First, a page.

INNOVATION FUND The Future of Academic Medicine Maternal, Child & Mental Health SHOWCASE 2023

The Ketamine for Acute Postoperative Analgesia (KAPA) Trial

Maternal, Child & Mental Health

Hance Clarke

416-340-4800 ext. 2927


MSU – Mount Sinai Hospital – University Health Network Academic Medical Organization, Toronto General Hospital

Karim Ladha


Michael Dinsmore



Toronto Western Hospital, University Health Network, University of Toronto


Pain after surgery remains an important challenge for both patients and clinicians. Poor surgical pain control is associated with increased post-operative complications and higher health care costs. Although opioids represent the mainstay of treating surgical pain, their use is associated with significant side effects. Therefore, there is an urgent need to find new pain relievers with safer side effect profiles. One such drug that has been receiving increasing attention is ketamine. However, previous studies have focused on using intravenous ketamine after surgery which has limited availability for patients as it requires a monitored setting. However, by using the oral route of administration, ketamine could potentially be used by patients in a less resource-intensive manner with similar efficacy. In this preliminary study, we have demonstrated that low dose oral ketamine can be safely used as an adjunct in postoperative pain treatment to help reduce opioid consumption after major surgical procedures.



This study aims to examine the role of oral ketamine in improving recovery after major spine surgery.


This is a single center, blinded (participant, caregiver, investigator, outcome assessor), parallel arm, randomized controlled feasibility trial of 40 patients aged between 18 and 75 years. The study was approved by Health Canada (control number 239065) and institutional research ethics board (REB#20-5064.0) and written informed consents were obtained from all patients.

Patients who underwent multi-level lumbar spine decompression and fusion were randomized 1:1 and received either the study treatment (oral ketamine 30 mg) or matching placebo. Patients received the study medication for three days or nine doses total or until hospital discharge.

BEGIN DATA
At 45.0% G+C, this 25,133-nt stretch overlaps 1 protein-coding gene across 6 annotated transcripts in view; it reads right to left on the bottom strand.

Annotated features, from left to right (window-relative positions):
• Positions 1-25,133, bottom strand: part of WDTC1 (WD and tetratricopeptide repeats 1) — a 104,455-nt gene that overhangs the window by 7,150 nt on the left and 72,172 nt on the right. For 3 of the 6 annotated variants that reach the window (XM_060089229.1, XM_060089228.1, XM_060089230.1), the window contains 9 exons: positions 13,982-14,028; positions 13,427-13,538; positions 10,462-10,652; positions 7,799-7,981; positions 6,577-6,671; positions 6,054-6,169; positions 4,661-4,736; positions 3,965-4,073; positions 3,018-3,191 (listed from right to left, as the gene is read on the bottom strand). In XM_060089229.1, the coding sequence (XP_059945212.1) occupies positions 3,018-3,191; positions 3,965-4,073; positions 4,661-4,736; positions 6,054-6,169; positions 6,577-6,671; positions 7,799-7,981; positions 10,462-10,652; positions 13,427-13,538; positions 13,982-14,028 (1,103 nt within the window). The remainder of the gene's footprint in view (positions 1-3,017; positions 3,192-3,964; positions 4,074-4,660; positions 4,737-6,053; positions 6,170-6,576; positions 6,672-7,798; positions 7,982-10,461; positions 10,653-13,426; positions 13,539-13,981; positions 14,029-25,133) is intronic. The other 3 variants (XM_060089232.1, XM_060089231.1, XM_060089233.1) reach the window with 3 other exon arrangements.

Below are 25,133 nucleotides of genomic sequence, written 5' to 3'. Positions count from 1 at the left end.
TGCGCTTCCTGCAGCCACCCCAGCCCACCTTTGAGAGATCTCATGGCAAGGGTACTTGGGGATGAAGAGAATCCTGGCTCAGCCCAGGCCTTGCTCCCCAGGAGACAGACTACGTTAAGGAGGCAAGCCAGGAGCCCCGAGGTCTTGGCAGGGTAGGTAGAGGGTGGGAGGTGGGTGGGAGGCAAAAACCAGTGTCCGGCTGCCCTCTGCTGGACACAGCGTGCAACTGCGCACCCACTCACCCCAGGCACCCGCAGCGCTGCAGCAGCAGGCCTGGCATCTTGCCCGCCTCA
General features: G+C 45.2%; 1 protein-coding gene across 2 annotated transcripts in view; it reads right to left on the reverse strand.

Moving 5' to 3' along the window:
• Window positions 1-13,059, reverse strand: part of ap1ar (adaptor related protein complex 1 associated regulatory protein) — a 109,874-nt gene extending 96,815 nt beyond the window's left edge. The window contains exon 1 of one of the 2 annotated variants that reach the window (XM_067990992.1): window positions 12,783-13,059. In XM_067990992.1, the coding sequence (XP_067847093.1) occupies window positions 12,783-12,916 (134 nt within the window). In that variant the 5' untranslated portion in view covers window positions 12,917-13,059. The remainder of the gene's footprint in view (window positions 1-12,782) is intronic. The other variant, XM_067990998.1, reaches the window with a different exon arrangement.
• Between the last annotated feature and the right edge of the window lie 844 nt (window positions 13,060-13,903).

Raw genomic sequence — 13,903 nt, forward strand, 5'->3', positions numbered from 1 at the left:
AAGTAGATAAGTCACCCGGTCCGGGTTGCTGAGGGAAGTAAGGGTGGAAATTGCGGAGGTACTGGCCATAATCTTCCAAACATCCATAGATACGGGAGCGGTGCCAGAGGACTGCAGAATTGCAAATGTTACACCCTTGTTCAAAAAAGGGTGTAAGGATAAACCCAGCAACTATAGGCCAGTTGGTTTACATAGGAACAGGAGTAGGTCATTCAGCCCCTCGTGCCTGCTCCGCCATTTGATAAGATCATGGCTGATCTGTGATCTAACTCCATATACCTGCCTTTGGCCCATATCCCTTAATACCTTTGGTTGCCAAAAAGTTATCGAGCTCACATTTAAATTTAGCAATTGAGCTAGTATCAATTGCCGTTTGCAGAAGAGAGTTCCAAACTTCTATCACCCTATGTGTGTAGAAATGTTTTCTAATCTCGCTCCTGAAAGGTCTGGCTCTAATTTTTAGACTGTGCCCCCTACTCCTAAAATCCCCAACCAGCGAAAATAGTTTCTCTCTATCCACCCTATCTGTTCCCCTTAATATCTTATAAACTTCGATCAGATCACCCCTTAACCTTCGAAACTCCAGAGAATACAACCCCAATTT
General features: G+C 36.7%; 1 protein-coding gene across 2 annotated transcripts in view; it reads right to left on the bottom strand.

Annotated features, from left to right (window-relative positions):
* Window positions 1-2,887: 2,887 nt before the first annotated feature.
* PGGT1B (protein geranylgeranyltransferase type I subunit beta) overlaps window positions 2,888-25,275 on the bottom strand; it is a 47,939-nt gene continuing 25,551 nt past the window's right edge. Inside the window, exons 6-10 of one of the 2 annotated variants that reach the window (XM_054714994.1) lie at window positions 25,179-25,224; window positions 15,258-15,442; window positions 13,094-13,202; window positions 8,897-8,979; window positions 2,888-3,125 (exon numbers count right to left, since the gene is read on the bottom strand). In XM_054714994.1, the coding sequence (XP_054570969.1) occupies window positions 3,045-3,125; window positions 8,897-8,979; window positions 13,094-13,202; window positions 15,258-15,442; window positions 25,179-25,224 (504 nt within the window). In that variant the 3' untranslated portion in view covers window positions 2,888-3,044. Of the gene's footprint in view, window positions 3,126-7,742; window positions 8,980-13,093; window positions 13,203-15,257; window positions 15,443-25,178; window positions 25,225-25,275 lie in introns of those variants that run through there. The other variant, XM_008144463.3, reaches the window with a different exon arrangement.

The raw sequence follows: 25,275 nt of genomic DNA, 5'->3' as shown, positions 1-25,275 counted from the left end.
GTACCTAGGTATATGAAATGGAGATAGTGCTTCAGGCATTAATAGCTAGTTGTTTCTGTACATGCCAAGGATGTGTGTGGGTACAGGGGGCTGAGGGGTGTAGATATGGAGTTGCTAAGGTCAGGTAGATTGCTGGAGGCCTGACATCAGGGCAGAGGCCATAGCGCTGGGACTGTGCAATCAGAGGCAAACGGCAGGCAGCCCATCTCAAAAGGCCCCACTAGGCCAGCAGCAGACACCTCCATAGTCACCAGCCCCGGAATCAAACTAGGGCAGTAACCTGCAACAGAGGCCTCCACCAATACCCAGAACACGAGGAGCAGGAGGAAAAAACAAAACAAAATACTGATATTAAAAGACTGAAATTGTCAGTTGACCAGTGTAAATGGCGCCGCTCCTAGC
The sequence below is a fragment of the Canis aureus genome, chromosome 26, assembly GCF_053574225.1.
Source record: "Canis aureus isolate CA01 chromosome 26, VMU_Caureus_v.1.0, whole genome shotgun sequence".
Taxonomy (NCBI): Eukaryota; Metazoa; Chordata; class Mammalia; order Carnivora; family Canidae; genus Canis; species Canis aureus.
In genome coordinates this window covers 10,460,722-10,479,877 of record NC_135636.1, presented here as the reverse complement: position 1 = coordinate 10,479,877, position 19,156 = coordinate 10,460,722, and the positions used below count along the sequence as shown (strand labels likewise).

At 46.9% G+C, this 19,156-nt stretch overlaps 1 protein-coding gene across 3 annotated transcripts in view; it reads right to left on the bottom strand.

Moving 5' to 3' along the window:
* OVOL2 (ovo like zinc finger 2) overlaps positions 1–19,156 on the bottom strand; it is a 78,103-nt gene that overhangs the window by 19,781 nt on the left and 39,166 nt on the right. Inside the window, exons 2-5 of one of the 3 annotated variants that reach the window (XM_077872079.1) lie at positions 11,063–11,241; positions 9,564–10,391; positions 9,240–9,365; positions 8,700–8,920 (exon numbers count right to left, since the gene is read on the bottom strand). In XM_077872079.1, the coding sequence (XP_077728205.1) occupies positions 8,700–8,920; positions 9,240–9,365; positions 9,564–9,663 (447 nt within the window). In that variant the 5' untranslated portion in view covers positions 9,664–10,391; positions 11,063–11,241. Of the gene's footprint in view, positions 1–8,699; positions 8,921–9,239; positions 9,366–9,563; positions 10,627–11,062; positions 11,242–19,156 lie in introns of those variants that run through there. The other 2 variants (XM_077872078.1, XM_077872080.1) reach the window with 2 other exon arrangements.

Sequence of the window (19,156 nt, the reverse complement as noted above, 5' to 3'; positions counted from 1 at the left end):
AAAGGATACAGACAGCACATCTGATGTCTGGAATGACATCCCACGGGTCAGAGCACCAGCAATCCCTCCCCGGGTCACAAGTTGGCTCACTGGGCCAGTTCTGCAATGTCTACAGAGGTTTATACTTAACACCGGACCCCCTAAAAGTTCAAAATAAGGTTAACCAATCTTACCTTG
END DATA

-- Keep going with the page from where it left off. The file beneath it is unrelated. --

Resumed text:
Preliminary statistics show no significant differences between groups in age (ketamine group: median 62 [IQR 47-69], placebo group: median 63 [IQR 45-68]) or ASA class (ketamine group: median 3 [IQR 2-3], placebo group: median 3 [IQR 3-3]). However, we found significant differences between groups with regards to sex (ketamine group: 31.6% females, placebo group: 64.7% females).

There were no significant differences identified between groups in preoperative pain intensity scale scores, as well as postoperative pain intensity scale scores at postoperative days 1, 3, 7, and 30. Also, no significant differences were identified between groups in preoperative pain interference and PHQ-9 scores or with postoperative pain interference and PHQ-9 scores at postoperative days 7 and 30.

A significant difference was identified between groups for QoR-15 Part A scores at postoperative day 30 (ketamine group: median 70 [IQR 54.5-78], placebo group: median 79 [IQR 75-84.5]). In addition, a trend-level decrease in postoperative opioid consumption was also identified in the ketamine group compared to placebo (ketamine group: median 156 mg MED [IQR 60.0-330.5], placebo group: 292.5 mg MED [IQR 184.5-405.5]).

In conclusion, we have successfully demonstrated that oral ketamine may be used as an adjunct to manage postoperative surgical pain with the potential to reduce opioid consumption and enhance quality of recovery.


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